Fencing in the tree-sitters

Thomas Lifson
The college football season begins tomorrow with a home game for UC Berkeley, playing Tennessee in a re-match of last year's opening game in Knoxville. Meanwhile, the tree hugging (literally) protestors outside have been fenced-in for their own protection. They have installed themselves in several trees outside the stadium on the theory that the non-endangered vegetation is somehow sacred, and should not be cut down in order to build new facilities and renovate the stadium (including necessary seismic reinforcement).

The University maintains that the fence is necessary to protect the protestors from the 72,000 fans attending tomorrow's sellout, including many fans of the Vols who have followed their beloved team to Berkeley for the contest. The protestors have asked a judge to order the fence removed.

The sheer brazen chutzpah of these odiferous obstructionists beggars the mind. Check out the photographs of them by Deanne Fitzmaurice of the San Francisco Chronicle. They are trespassers, asking a judge for protection for their law-breaking. They have behaved in a disgusting way, with 155 violations of the law and 98 arrests, even at one point dropping a bag of human feces on a police officer.

Most of the student body at Cal seems to regard them with a mixture of contempt and amazement. Even in the ultra-blue Bay Area, there are a lot of football fans, and Cal is the only local team that is any good. The Raiders and 49ers are entirely unpromising, and Stanford no better. Cal is our shot for football glory this year.

It is long past time for the judiciary to act responsibly and order these contrarians out of the trees and into jail. The university is allowing food to be delivered to them. Maybe that is smart, but I would enjoy the spectacle of them getting very, very hungry. 

Update: The Berkeley Daily Planet (published twice weekly, but why worry about accuracy?) thinks the Geneva Conventions apply to protestors in addition to prisoners of war:
"Isn't withholding food and water a violation of one of the Geneva Conventions? Not, of course, that it would matter to an institution which still employs John Yoo, the unapologetic author of the Bush adminstration's torture policy, on its law school faculty."
The Chronicle ought to be paying the Biweekly Planet to stay in business, just to make it look better.


The college football season begins tomorrow with a home game for UC Berkeley, playing Tennessee in a re-match of last year's opening game in Knoxville. Meanwhile, the tree hugging (literally) protestors outside have been fenced-in for their own protection. They have installed themselves in several trees outside the stadium on the theory that the non-endangered vegetation is somehow sacred, and should not be cut down in order to build new facilities and renovate the stadium (including necessary seismic reinforcement).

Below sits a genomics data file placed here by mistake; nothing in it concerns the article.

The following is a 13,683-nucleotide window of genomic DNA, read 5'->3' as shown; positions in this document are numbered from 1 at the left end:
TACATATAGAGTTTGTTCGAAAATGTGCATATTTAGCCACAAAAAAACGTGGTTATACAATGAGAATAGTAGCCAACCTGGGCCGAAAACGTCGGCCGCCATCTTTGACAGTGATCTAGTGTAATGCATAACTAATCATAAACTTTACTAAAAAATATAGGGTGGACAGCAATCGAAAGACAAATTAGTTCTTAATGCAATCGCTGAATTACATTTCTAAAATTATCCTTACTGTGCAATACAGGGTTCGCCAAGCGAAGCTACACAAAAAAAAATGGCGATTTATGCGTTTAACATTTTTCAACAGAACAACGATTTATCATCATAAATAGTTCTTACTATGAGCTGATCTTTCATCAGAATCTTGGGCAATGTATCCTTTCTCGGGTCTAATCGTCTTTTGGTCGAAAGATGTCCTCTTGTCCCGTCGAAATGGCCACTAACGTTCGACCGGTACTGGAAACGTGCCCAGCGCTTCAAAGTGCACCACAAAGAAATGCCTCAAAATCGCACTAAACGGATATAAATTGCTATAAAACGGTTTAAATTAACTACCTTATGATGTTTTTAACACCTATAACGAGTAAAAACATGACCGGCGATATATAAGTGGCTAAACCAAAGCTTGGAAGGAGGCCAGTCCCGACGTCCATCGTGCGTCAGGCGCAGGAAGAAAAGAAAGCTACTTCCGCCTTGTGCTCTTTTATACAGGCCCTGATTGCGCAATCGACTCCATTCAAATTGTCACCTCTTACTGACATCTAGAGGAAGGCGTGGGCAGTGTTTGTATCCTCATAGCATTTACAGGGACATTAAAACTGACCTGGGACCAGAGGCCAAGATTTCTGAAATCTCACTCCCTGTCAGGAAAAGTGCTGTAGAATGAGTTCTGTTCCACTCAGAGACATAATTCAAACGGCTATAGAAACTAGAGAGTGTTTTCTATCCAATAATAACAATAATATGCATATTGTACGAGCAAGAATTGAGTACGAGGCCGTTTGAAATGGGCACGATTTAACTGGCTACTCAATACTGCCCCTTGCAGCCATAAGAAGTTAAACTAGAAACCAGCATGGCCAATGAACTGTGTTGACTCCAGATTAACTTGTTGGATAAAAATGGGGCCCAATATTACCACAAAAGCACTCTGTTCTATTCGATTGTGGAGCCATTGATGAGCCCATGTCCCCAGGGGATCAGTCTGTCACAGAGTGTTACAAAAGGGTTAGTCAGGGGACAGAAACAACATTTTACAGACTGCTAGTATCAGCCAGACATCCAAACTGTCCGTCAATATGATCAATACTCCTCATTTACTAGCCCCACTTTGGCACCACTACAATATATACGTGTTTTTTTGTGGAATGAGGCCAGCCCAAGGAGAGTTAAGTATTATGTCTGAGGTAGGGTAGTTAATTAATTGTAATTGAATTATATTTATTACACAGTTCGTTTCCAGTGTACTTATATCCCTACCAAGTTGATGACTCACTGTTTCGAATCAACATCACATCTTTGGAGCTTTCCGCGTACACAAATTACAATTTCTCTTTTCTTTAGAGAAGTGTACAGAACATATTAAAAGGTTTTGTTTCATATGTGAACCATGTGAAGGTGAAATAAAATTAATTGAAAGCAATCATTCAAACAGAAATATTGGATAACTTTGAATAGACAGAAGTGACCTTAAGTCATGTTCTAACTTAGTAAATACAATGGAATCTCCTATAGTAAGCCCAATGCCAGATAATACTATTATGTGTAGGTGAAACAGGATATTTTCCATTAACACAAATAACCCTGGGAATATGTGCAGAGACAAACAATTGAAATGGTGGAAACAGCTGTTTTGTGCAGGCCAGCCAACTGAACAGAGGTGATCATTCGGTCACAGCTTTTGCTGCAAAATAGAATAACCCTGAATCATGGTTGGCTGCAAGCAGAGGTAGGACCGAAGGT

The University maintains that the fence is necessary to protect the protestors from the 72,000 fans attending tomorrow's sellout, including many fans of the Vols who have followed their beloved team to Berkeley for the contest. The protestors have asked a judge to order the fence removed.

The sheer brazen chutzpah of these odiferous obstructionists beggars the mind. Check out the photographs of them by Deanne Fitzmaurice of the San Francisco Chronicle. They are trespassers, asking a judge for protection for their law-breaking. They have behaved in a disgusting way, with 155 violations of the law and 98 arrests, even at one point dropping a bag of human feces on a police officer.

Most of the student body at Cal seems to regard them with a mixture of contempt and amazement. Even in the ultra-blue Bay Area, there are a lot of football fans, and Cal is the only local team that is any good. The Raiders and 49ers are entirely unpromising, and Stanford no better. Cal is our shot for football glory this year.

It is long past time for the judiciary to act responsibly and order these contrarians out of the trees and into jail. The university is allowing food to be delivered to them. Maybe that is smart, but I would enjoy the spectacle of them getting very, very hungry. 

Update: The Berkeley Daily Planet (published twice weekly, but why worry about accuracy?) thinks the Geneva Conventions apply to protestors in addition to prisoners of war:
"Isn't withholding food and water a violation of one of the Geneva Conventions? Not, of course, that it would matter to an institution which still employs John Yoo, the unapologetic author of the Bush adminstration's torture policy, on its law school faculty."
The Chronicle ought to be paying the Biweekly Planet to stay in business, just to make it look better.